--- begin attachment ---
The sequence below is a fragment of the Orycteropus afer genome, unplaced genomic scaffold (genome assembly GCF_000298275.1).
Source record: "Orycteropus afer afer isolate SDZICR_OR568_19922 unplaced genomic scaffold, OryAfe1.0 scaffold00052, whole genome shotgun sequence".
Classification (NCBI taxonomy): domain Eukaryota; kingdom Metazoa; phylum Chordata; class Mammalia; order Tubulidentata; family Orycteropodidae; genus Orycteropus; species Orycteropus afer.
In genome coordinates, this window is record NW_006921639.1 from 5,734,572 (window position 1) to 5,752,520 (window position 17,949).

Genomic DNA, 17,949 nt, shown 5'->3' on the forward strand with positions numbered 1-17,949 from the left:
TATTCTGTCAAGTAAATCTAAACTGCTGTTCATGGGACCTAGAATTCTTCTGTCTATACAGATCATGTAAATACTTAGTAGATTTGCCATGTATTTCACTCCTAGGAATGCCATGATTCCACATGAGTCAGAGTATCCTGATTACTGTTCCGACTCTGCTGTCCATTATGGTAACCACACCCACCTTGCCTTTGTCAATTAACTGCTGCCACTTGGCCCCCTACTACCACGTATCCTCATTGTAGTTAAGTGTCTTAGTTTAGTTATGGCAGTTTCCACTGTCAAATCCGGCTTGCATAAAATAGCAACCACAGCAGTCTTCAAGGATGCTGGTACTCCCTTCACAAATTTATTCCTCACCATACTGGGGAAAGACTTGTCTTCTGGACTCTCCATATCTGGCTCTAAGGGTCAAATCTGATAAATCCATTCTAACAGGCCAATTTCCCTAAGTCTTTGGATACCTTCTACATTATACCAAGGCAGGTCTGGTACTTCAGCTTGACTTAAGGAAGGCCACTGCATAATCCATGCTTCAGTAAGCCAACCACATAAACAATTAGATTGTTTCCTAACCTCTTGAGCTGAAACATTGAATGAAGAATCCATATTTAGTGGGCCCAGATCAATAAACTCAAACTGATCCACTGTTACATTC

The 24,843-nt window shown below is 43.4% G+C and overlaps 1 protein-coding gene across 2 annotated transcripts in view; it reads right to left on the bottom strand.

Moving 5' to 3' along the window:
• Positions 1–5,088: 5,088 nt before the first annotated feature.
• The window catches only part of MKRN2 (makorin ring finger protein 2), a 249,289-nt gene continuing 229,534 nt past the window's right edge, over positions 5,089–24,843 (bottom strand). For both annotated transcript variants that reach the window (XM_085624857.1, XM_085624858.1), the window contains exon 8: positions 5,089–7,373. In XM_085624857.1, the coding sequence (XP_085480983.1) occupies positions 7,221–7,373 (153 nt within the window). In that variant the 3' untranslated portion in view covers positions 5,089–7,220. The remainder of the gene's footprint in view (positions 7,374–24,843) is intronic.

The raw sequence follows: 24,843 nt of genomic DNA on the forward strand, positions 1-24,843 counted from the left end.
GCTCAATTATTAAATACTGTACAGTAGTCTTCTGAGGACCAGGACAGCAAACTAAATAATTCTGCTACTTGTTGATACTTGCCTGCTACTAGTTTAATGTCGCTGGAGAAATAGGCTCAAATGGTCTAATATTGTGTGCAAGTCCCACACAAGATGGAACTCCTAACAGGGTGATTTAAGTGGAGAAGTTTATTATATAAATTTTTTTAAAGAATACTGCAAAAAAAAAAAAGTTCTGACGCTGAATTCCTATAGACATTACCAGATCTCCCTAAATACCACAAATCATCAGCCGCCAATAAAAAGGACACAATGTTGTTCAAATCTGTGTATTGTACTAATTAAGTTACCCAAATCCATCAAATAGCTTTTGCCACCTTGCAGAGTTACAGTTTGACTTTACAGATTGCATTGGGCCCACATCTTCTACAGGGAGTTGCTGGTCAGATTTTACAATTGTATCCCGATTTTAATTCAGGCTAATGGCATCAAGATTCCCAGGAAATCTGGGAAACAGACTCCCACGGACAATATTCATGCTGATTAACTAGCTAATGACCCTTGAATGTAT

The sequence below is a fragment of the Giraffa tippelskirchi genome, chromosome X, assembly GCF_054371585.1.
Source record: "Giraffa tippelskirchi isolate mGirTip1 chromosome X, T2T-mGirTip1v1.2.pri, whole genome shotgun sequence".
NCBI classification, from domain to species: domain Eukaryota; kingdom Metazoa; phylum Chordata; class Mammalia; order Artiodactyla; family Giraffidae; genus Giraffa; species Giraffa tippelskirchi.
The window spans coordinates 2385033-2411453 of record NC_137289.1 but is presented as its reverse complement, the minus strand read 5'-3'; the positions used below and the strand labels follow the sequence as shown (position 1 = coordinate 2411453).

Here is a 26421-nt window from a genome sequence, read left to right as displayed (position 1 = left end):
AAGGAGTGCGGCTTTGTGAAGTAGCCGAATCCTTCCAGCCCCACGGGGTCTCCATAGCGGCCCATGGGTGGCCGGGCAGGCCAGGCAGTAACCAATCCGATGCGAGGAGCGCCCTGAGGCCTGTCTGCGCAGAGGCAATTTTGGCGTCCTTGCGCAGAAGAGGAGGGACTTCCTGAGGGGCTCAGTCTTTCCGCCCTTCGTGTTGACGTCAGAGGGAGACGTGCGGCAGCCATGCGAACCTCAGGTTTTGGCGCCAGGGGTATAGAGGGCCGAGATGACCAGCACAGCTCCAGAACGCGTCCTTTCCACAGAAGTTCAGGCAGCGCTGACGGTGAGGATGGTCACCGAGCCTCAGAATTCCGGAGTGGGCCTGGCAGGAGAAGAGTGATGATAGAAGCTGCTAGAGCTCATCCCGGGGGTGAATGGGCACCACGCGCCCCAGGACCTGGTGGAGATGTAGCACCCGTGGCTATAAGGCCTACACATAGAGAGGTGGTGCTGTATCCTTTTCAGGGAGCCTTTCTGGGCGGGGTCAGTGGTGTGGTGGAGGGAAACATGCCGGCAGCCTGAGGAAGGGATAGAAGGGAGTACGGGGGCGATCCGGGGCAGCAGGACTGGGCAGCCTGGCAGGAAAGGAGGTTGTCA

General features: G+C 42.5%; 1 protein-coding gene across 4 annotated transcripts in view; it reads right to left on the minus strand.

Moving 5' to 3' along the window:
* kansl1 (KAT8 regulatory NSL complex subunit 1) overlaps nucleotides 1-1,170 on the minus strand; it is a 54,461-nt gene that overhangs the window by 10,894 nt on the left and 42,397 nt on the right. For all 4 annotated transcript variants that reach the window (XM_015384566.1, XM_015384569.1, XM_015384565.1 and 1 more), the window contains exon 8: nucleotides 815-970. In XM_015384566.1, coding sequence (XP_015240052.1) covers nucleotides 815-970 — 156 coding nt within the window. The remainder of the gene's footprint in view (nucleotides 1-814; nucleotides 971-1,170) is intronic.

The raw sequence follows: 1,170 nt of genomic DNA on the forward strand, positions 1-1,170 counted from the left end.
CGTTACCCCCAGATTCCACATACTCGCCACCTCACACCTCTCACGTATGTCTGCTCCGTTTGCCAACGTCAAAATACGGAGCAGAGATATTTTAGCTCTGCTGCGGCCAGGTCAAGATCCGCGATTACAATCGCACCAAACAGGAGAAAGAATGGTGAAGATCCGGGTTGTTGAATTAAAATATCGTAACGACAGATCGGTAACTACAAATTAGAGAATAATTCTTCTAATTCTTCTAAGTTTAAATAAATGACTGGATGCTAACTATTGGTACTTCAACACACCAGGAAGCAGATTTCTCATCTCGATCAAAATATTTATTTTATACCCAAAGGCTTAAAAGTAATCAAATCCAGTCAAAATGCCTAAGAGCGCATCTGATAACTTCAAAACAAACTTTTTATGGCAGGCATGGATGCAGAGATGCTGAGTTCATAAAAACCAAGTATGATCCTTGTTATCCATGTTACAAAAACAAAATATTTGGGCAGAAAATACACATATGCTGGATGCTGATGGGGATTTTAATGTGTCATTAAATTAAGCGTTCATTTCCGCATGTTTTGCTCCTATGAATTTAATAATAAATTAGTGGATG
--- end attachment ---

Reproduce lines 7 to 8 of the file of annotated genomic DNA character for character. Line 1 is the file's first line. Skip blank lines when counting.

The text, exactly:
The 24,843-nt window shown below is 43.4% G+C and overlaps 1 protein-coding gene across 2 annotated transcripts in view; it reads right to left on the bottom strand.

Moving 5' to 3' along the window: